Charges, detailed in The Nation, In These Times, and Playboy magazine, assert that the 1980 Reagan-Bush campaign convinced the Ayatollah Khomeini's regime to delay the release of 52 American hostages until after President Carter was out of office. The GOP feared a pre-election release of the hostages - an ``October surprise'' - would help the Democrats win. In return, Reagan-Bush officials allegedly offered cash payments and a promise to resume military spare-parts shipments once Reagan took office. And George Bush allegedly took part in secret negotiations with Iranian emissaries in Paris on Oct. 19, 1980.
A Bush spokesman has called the allegations ``a complete fabrication.'' And Secret Service records show Bush was in Washington on that date. But the charges persist, generating considerable talk-show activity, a film titled ``Coverup,'' and demonstrations in front of Bush campaign offices.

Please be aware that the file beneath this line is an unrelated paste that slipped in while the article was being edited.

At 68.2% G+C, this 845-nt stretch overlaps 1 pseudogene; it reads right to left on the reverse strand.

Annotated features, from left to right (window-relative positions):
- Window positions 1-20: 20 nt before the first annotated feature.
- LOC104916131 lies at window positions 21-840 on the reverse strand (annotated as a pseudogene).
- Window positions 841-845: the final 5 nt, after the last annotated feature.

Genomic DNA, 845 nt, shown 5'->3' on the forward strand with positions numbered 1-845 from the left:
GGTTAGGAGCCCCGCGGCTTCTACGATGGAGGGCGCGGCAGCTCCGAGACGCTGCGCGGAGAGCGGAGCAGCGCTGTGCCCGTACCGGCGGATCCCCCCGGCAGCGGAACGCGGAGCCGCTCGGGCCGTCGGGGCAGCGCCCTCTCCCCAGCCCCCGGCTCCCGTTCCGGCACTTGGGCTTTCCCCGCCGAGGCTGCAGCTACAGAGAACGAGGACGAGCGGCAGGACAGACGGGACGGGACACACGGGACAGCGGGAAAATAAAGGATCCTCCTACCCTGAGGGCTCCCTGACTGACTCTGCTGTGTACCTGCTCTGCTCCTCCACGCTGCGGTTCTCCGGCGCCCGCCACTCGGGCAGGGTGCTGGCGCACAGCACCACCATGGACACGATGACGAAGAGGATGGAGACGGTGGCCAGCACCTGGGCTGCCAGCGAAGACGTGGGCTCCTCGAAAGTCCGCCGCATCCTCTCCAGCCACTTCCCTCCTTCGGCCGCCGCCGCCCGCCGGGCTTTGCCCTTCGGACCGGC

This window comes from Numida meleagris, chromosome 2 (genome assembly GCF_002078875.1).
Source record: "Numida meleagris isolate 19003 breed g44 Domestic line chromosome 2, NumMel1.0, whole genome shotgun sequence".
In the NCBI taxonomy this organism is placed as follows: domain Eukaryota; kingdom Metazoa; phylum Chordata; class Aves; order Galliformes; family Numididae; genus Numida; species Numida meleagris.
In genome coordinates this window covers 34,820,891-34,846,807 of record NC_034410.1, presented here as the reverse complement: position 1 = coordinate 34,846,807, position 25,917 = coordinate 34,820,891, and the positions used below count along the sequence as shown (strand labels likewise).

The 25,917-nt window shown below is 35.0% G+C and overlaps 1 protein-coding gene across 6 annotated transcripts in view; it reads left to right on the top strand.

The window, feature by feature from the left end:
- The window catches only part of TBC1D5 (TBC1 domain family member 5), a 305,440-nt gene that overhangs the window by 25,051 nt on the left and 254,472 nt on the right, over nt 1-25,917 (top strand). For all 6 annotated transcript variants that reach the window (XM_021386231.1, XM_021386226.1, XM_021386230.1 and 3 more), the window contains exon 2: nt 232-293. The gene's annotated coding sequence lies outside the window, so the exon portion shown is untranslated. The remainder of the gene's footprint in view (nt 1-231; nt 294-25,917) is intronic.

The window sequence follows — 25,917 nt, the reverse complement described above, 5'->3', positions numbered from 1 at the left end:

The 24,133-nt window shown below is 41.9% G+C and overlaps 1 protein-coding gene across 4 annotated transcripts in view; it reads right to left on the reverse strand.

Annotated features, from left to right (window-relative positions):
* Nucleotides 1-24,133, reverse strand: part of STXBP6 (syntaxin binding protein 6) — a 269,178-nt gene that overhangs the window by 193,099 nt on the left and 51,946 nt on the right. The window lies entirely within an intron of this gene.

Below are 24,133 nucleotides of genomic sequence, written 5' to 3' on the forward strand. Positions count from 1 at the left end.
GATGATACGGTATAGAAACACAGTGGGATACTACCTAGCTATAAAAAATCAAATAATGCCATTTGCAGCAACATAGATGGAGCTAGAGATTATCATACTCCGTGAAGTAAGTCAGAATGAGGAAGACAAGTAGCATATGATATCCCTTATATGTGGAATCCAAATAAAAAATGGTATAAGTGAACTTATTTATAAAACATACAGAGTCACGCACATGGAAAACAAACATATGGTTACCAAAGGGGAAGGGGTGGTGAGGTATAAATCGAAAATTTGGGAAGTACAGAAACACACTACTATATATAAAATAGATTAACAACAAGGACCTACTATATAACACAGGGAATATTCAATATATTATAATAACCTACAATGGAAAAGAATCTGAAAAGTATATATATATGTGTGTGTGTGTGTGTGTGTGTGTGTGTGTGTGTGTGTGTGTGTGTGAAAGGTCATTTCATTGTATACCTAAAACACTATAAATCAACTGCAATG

Evidence used to support the allegations includes the July 1981, crash on the Soviet-Turkish border of an Argentine plane, flying from Israel to Iran, with American-made military spare parts. Washington Post sources asserted in 1986 that then-Secretary of State Alexander Haig, Jr. approved the Israeli shipment.
The $10 million to $15 million in equipment was sent at a time when no Americans were held hostage. The Nation asserts that the cargo may have been payment for the pre-election deal. Also, a former CIA pilot, who is charged with bank fraud, says he flew then-CIA director William Casey to Paris and saw Bush there on Oct. 19,1980.
These allegations are also made by former Iranian President Abolhassan Bani-Sadr and former Justice Department analyst Barbara Honegger.